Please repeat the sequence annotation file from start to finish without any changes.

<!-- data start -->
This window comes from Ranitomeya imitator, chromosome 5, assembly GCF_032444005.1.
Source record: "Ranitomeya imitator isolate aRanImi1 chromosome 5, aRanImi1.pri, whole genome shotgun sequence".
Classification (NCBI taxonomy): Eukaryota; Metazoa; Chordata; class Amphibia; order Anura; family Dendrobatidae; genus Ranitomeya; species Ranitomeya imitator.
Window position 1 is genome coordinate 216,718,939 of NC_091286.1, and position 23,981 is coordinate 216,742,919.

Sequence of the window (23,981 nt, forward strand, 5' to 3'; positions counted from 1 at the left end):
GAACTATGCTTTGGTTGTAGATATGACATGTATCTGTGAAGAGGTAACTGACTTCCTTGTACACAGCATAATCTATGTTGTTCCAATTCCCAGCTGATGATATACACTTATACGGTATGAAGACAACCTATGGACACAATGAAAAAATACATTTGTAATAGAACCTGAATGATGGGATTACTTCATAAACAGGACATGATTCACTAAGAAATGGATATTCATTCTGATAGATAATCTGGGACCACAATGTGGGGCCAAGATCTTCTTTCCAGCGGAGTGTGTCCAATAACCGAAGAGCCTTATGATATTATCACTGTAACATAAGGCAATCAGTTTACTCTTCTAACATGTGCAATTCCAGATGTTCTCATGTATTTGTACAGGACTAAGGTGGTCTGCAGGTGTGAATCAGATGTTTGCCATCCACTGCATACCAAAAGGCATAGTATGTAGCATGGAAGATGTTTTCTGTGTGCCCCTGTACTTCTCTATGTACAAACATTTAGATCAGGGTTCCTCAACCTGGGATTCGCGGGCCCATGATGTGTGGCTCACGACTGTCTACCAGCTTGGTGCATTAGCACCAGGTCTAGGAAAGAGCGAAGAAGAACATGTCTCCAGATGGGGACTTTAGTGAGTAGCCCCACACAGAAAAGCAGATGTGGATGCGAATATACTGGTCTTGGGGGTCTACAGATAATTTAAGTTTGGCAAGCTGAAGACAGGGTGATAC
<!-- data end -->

This window comes from Ranitomeya imitator, chromosome 5, assembly GCF_032444005.1.
Source record: "Ranitomeya imitator isolate aRanImi1 chromosome 5, aRanImi1.pri, whole genome shotgun sequence".
Classification (NCBI taxonomy): Eukaryota; Metazoa; Chordata; class Amphibia; order Anura; family Dendrobatidae; genus Ranitomeya; species Ranitomeya imitator.
Window position 1 is genome coordinate 216,718,939 of NC_091286.1, and position 23,981 is coordinate 216,742,919.

Sequence of the window (23,981 nt, forward strand, 5' to 3'; positions counted from 1 at the left end):
GAACTATGCTTTGGTTGTAGATATGACATGTATCTGTGAAGAGGTAACTGACTTCCTTGTACACAGCATAATCTATGTTGTTCCAATTCCCAGCTGATGATATACACTTATACGGTATGAAGACAACCTATGGACACAATGAAAAAATACATTTGTAATAGAACCTGAATGATGGGATTACTTCATAAACAGGACATGATTCACTAAGAAATGGATATTCATTCTGATAGATAATCTGGGACCACAATGTGGGGCCAAGATCTTCTTTCCAGCGGAGTGTGTCCAATAACCGAAGAGCCTTATGATATTATCACTGTAACATAAGGCAATCAGTTTACTCTTCTAACATGTGCAATTCCAGATGTTCTCATGTATTTGTACAGGACTAAGGTGGTCTGCAGGTGTGAATCAGATGTTTGCCATCCACTGCATACCAAAAGGCATAGTATGTAGCATGGAAGATGTTTTCTGTGTGCCCCTGTACTTCTCTATGTACAAACATTTAGATCAGGGTTCCTCAACCTGGGATTCGCGGGCCCATGATGTGTGGCTCACGACTGTCTACCAGCTTGGTGCATTAGCACCAGGTCTAGGAAAGAGCGAAGAAGAACATGTCTCCAGATGGGGACTTTAGTGAGTAGCCCCACACAGAAAAGCAGATGTGGATGCGAATATACTGGTCTTGGGGGTCTACAGATAATTTAAGTTTGGCAAGCTGAAGACAGGGTGATAC